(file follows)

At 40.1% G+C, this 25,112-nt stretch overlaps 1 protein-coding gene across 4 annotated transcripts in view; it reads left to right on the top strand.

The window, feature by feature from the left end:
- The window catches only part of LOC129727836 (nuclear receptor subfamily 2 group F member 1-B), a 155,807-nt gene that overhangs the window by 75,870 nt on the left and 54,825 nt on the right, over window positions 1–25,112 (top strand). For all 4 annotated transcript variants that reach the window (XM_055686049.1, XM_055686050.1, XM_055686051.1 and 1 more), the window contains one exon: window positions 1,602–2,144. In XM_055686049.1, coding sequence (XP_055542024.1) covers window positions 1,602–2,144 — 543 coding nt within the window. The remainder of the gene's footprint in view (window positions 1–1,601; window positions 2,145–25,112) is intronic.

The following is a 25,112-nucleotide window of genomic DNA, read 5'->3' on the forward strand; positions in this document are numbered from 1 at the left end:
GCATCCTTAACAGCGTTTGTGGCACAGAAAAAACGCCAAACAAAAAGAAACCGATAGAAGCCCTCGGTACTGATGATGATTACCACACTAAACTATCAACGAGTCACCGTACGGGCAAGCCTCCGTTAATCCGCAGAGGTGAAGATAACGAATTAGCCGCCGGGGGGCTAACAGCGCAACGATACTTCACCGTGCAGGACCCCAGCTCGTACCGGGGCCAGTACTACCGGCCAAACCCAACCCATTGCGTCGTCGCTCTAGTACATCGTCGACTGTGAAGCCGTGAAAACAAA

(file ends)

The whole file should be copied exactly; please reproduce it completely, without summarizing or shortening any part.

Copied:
At 40.1% G+C, this 25,112-nt stretch overlaps 1 protein-coding gene across 4 annotated transcripts in view; it reads left to right on the top strand.

The window, feature by feature from the left end:
- The window catches only part of LOC129727836 (nuclear receptor subfamily 2 group F member 1-B), a 155,807-nt gene that overhangs the window by 75,870 nt on the left and 54,825 nt on the right, over window positions 1–25,112 (top strand). For all 4 annotated transcript variants that reach the window (XM_055686049.1, XM_055686050.1, XM_055686051.1 and 1 more), the window contains one exon: window positions 1,602–2,144. In XM_055686049.1, coding sequence (XP_055542024.1) covers window positions 1,602–2,144 — 543 coding nt within the window. The remainder of the gene's footprint in view (window positions 1–1,601; window positions 2,145–25,112) is intronic.

The following is a 25,112-nucleotide window of genomic DNA, read 5'->3' on the forward strand; positions in this document are numbered from 1 at the left end:
GCATCCTTAACAGCGTTTGTGGCACAGAAAAAACGCCAAACAAAAAGAAACCGATAGAAGCCCTCGGTACTGATGATGATTACCACACTAAACTATCAACGAGTCACCGTACGGGCAAGCCTCCGTTAATCCGCAGAGGTGAAGATAACGAATTAGCCGCCGGGGGGCTAACAGCGCAACGATACTTCACCGTGCAGGACCCCAGCTCGTACCGGGGCCAGTACTACCGGCCAAACCCAACCCATTGCGTCGTCGCTCTAGTACATCGTCGACTGTGAAGCCGTGAAAACAAA